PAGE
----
fishing, swimming, and skiing, thus result-
ing in a dangerous condition annoying and
injuring the health of the community and
physically jeopardizing plaintiffs and their
children in use of their own property.
They also objected to a forty-five minute
ski show presented on Sunday afternoons
by the Ski Bees for patrons of Ralston
Beach. Thus, in this controversy, the in-
terests of the plaintiffs as residents and
riparian owners are opposed to the much
more extensive and essentially commer-
cialized interests of the defendants, al-
though defendants assert that their inter-
ests are legitimate and good.

It was found and held by the chancellor
after hearing that defendants, Robert and
Fran Florio, doing business as Ralston
Beach, had been leasing space on Egypt
Lake to H. "Stew" McDonald, doing busi-
ness as Stew's Ski School, and to the
Tampa. Ski Bees, an unincorporated associ-
ation; that the defendants had allowed
and participated in water skiing to such
an extent that their activities interfered
with the free use, occupancy, possession,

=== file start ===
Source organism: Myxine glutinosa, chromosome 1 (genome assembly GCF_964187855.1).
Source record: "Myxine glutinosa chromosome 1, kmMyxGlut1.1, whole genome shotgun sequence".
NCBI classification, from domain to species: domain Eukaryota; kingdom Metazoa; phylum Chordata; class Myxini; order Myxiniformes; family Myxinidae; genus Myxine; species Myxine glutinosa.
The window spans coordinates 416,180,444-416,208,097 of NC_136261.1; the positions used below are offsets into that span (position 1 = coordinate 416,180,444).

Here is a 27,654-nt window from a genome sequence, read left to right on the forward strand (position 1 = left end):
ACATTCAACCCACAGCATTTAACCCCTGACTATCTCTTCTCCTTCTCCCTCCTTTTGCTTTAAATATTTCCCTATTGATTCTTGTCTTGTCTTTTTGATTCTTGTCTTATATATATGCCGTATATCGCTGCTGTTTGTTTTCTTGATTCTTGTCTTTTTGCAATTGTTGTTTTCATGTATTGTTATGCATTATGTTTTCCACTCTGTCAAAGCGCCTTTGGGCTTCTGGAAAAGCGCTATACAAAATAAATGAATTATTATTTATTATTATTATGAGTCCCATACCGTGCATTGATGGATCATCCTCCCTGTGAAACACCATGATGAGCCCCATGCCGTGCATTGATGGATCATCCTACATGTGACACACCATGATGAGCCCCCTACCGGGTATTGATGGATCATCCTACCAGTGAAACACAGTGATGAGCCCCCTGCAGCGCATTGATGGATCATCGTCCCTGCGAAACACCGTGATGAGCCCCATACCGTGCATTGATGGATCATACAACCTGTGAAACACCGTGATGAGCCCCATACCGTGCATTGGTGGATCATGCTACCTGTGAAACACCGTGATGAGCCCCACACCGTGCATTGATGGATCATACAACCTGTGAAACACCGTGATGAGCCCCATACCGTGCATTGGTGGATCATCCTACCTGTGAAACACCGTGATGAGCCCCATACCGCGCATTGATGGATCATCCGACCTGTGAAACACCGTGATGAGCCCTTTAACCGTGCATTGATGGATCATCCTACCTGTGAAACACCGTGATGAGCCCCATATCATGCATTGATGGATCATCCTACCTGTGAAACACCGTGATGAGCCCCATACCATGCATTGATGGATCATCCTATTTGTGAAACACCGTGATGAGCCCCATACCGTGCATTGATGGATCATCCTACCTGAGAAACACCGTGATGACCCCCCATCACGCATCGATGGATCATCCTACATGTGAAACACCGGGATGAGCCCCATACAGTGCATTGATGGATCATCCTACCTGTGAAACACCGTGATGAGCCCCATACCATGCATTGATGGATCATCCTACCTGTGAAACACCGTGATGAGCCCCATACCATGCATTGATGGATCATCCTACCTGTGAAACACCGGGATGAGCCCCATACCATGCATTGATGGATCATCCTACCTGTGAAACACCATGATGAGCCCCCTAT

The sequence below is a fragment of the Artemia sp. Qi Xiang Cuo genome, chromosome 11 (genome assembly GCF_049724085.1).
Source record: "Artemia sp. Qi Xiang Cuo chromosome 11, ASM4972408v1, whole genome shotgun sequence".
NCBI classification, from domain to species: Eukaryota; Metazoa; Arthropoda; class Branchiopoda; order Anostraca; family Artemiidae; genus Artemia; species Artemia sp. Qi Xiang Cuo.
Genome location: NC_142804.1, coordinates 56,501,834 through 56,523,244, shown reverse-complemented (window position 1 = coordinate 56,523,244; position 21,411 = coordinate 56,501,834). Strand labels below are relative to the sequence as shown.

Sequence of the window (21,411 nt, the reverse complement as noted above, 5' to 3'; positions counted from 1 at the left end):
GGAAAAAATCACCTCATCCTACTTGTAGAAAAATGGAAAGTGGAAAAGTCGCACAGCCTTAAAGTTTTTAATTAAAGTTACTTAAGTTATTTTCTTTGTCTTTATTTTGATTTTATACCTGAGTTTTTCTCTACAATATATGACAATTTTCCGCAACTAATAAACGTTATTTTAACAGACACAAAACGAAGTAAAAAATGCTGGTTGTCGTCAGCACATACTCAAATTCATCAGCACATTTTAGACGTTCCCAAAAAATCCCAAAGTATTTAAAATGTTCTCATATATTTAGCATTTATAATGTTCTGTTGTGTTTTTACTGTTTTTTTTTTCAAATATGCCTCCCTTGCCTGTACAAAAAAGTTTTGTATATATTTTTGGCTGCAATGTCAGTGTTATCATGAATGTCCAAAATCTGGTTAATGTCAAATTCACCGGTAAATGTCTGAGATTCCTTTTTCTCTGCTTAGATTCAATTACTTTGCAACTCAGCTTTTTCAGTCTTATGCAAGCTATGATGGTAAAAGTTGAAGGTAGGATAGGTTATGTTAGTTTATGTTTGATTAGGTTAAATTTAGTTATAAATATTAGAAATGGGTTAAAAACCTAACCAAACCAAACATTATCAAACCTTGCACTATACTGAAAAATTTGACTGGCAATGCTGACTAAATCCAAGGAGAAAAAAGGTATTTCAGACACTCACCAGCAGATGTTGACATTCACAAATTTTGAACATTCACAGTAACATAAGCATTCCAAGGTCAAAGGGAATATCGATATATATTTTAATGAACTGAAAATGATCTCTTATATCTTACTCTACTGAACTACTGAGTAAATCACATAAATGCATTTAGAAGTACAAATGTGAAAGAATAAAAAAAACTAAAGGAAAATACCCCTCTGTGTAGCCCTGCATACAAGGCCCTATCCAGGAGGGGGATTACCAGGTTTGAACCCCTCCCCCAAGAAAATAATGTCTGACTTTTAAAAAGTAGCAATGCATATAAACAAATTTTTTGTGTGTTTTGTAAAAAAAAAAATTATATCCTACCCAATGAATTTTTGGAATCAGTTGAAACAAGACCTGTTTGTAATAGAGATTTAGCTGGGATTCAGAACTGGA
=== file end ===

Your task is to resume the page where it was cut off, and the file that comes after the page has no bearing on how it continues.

and enjoyment by the plaintiffs of their
own property; that these activities an-
noyed the community around Egypt Lake
and had rendered dangerous and uncom-
fortable the ordinary use and occupancy
of the lake by the parties plaintiff and their
friends; that the defendants maintained
an activity and project too big for Egypt
Lake; that defendants' activities consti-
tuted a nuisance; and that their use of the
lake had, in effect, prevented peaceful and
comfortable use by the plaintiffs of their
own property and of the lake.

A decree was then issued by the court
enjoining the skiing operations of the de-
fendants. Paragraph one of that order
pertained to the finding that the defendants
maintained a nuisance subject to injunction.